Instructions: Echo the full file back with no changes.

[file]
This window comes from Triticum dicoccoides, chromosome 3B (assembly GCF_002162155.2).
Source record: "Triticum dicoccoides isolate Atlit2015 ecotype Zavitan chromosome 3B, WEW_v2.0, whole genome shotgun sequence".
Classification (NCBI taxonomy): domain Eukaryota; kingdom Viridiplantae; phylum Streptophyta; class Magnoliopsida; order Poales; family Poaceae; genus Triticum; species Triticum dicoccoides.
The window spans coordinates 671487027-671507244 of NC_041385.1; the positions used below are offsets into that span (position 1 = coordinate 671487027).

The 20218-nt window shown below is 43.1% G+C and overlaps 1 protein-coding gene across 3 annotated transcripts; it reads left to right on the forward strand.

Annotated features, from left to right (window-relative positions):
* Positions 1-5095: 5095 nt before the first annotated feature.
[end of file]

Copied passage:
This window comes from Triticum dicoccoides, chromosome 3B (assembly GCF_002162155.2).
Source record: "Triticum dicoccoides isolate Atlit2015 ecotype Zavitan chromosome 3B, WEW_v2.0, whole genome shotgun sequence".
Classification (NCBI taxonomy): domain Eukaryota; kingdom Viridiplantae; phylum Streptophyta; class Magnoliopsida; order Poales; family Poaceae; genus Triticum; species Triticum dicoccoides.
The window spans coordinates 671487027-671507244 of NC_041385.1; the positions used below are offsets into that span (position 1 = coordinate 671487027).

The 20218-nt window shown below is 43.1% G+C and overlaps 1 protein-coding gene across 3 annotated transcripts; it reads left to right on the forward strand.

Annotated features, from left to right (window-relative positions):
* Positions 1-5095: 5095 nt before the first annotated feature.